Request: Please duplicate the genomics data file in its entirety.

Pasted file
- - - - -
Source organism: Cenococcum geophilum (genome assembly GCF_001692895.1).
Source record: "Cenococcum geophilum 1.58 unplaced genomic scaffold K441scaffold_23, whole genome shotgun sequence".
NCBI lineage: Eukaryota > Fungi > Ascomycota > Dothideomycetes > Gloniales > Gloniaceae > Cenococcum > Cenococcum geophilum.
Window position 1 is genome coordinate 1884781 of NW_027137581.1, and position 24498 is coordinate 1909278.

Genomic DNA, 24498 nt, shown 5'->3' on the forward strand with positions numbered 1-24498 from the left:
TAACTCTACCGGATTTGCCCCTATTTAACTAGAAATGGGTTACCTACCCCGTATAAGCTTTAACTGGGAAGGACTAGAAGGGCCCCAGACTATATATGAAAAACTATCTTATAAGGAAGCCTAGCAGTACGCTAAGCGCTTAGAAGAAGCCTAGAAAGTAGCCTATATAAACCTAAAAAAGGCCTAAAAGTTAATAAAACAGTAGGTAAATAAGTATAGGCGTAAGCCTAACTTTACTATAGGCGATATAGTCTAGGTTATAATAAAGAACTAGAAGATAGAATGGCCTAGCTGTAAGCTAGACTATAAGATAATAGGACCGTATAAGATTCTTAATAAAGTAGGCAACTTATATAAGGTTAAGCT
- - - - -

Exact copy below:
Source organism: Cenococcum geophilum (genome assembly GCF_001692895.1).
Source record: "Cenococcum geophilum 1.58 unplaced genomic scaffold K441scaffold_23, whole genome shotgun sequence".
NCBI lineage: Eukaryota > Fungi > Ascomycota > Dothideomycetes > Gloniales > Gloniaceae > Cenococcum > Cenococcum geophilum.
Window position 1 is genome coordinate 1884781 of NW_027137581.1, and position 24498 is coordinate 1909278.

Genomic DNA, 24498 nt, shown 5'->3' on the forward strand with positions numbered 1-24498 from the left:
TAACTCTACCGGATTTGCCCCTATTTAACTAGAAATGGGTTACCTACCCCGTATAAGCTTTAACTGGGAAGGACTAGAAGGGCCCCAGACTATATATGAAAAACTATCTTATAAGGAAGCCTAGCAGTACGCTAAGCGCTTAGAAGAAGCCTAGAAAGTAGCCTATATAAACCTAAAAAAGGCCTAAAAGTTAATAAAACAGTAGGTAAATAAGTATAGGCGTAAGCCTAACTTTACTATAGGCGATATAGTCTAGGTTATAATAAAGAACTAGAAGATAGAATGGCCTAGCTGTAAGCTAGACTATAAGATAATAGGACCGTATAAGATTCTTAATAAAGTAGGCAACTTATATAAGGTTAAGCT